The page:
The question is whether the government lets the slowdown play out, or reaches for the ‘hair of the dog’ in the shape of more credit. For an open economy reliant on global conditions like the UK, the answer matters.
China’s industrial production grew by a meagre 6.9%y/y in August, the slowest pace of growth since the financial crisis (excluding China’s very volatile New Year months of January and February). Both electricity and cement production have weakened markedly in recent months as the country’s property slump continues. The figures add to other signs in recent weeks that China’s economy is slowing. We’ve been here before. 2012’s slowdown was addressed with an acceleration of credit growth. The key question is whether the government is going to let this necessary slowdown play out. Recent statements suggest that they are, so long as employment and incomes are not unduly harmed.
It's all about supply
The UK's productivity puzzle – a combination of very strong employment growth, slower GDP growth and falling real wages – has prompted many explanations, without a clear winner emerging. But last week Mark Carney announced the Bank of England's preferred interpretation. The answer, in a nutshell, is a big increase in labour supply. Put simply, there are more people willing to work than before the recession. This, in turn, has kept wages low, as more applicants compete for vacancies. And it has persuaded firms to expand by hiring more workers rather than buying more equipment. So Monetary Policy Committee (MPC) members think unemployment can keep falling without stoking inflation in the short term. This week’s wage data will be closely watched for any signs of a turnaround.
The UK's trade deficit fell in July to £3.3bn, caused by a rise in goods imports. The main culprits were a surge in imports of oil and manufactured goods, rather than any fall in exports, which continued to grow. Unsurprisingly as a result, it was the trade balance vis-a-vis non-EU countries that took the hit. The trade balance has deteriorated in every month of 2014 and the deficit is now around 2% of GDP. We still await the much needed rebalancing of the UK economy to begin.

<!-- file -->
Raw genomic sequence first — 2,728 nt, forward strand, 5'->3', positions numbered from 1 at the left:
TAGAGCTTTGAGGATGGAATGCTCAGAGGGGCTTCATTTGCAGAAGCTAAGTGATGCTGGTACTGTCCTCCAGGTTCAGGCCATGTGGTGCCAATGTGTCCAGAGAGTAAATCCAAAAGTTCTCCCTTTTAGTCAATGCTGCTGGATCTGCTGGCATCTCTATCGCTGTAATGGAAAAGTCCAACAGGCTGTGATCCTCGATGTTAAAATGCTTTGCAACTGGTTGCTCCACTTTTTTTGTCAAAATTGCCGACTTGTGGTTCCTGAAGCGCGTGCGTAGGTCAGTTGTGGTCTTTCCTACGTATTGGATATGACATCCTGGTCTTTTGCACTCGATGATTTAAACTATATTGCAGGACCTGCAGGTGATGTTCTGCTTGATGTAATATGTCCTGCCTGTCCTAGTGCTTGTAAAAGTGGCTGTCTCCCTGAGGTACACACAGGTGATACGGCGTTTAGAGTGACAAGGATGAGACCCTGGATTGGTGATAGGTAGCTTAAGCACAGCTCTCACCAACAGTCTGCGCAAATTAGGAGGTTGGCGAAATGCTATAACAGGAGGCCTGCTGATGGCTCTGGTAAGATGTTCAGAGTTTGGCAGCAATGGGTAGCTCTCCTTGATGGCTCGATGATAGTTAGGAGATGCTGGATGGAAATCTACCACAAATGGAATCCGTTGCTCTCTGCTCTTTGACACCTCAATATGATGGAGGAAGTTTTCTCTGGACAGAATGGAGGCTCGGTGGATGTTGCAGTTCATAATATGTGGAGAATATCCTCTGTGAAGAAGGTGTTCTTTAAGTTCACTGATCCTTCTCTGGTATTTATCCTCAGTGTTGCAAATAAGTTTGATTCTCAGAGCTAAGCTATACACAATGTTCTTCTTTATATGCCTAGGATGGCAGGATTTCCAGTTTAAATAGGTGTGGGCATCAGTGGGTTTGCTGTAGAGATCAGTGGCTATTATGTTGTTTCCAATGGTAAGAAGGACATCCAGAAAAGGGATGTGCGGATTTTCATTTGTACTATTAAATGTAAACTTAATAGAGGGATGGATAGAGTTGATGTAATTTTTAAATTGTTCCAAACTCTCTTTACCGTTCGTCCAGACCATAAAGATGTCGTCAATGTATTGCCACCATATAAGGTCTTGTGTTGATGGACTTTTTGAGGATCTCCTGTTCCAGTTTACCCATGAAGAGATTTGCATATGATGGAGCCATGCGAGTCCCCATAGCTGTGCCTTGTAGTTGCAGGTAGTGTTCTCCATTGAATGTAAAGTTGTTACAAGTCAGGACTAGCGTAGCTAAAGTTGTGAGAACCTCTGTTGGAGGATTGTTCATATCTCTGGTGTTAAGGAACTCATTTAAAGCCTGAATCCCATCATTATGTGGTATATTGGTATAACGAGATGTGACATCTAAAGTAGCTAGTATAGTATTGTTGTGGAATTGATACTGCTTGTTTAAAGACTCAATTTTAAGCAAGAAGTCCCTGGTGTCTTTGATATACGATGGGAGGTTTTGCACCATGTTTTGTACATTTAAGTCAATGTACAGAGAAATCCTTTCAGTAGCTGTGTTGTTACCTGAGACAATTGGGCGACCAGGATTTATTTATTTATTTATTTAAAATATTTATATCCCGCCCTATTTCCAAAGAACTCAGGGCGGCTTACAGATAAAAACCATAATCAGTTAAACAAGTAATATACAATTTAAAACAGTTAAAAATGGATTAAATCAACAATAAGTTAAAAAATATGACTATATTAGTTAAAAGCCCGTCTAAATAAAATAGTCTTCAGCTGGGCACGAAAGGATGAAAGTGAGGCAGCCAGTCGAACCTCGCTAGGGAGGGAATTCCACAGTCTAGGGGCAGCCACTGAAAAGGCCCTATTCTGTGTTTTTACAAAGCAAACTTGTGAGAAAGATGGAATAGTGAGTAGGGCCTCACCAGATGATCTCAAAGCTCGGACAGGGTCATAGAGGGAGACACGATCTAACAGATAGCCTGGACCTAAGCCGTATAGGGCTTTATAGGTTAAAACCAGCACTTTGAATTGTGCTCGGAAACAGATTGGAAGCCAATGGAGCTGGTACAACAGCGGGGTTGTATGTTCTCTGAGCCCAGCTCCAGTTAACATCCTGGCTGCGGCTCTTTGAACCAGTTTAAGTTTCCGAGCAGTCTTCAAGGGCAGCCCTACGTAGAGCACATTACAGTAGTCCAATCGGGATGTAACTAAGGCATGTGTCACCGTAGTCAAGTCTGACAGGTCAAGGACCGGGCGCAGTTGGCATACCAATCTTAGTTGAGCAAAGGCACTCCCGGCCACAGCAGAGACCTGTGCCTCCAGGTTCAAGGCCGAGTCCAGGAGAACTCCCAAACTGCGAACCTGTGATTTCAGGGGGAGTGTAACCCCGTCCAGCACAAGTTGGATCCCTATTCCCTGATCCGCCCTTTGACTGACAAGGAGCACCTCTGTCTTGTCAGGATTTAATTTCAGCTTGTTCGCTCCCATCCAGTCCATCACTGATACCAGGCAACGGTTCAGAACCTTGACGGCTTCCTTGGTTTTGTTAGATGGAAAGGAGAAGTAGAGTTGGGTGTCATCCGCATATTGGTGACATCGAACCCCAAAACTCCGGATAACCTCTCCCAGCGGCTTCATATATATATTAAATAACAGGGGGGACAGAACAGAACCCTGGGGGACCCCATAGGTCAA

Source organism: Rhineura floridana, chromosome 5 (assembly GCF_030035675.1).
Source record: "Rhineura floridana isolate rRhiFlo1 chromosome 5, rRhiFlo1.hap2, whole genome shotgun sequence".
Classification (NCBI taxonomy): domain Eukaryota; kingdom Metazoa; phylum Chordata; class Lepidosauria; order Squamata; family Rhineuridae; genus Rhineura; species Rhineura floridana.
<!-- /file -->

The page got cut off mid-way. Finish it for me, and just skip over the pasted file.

The winds of change
UK average house prices rose 9.7%y/y in August according to the Halifax, slightly slower than July's increase. And this month's survey from the Royal Institution of Charted Surveyors (RICS) suggests that this slowdown is set to continue. Meanwhile, expectations for London are the weakest of any UK region. This is largely because new buyers have not been forthcoming. The net balance between buyer inquiries and seller instructions over the last three months is the lowest since 2003, suggesting the capital's housing market is set to hit a soft patch. Will the rest of the UK follow its lead?
According to the Bank of England, 82% of new mortgages in Q2 were issued with a fixed rather than a variable interest rate, up from just over 70% in early 2013. But there is still a long way to go, as 63% of all outstanding mortgages were still on a variable rate. For the time being, interest rates on variable mortgages continue to come down - the average rate on a lifetime tracker has fallen from 2.96% to 2.91% since January. But rates on fixed term mortgages are starting to edge up again. The mortgage market ground is moving beneath our feet, as we await any changes from the MPC.
Growth in Eurozone industrial production looks quite healthy when compared to last year. Production rose 2.2% in July - this time last year it was falling by around the same amount. And production also rose a healthy 1% between June and July. Unfortunately that 1% doesn’t reverse the falls seen in the previous two months. And given the weakness in August’s Purchasing Managers’ Indices (PMI) for manufacturing, the signs still point to a struggling Eurozone economy.
US consumers have a spring in their steps again. The University of Michigan’s much-watched sentiment index rose by two points m/m to 84.6, its second-highest reading since 2007. Consumers are increasingly optimistic about the prospects for wage growth. That could be one reason for the decent 0.6%m/m rise in retail sales in August.
Although just 1% of UK VAT registered non-financial businesses are foreign-owned, these firms contributed almost 30p in every £1 of added value in the UK. This is not because of some magic sprinkled on the management of foreign-owned firms but rather their size. Foreign owners tend to control larger companies. In fact, 2,100, or 39%, of the UK's 5,500 firms who employ 250 or more people are foreign-owned. The most important foreign owners are American. They own a quarter of all foreign-owned UK firms and contributed 14% to the entire economic value added by UK businesses in 2012.
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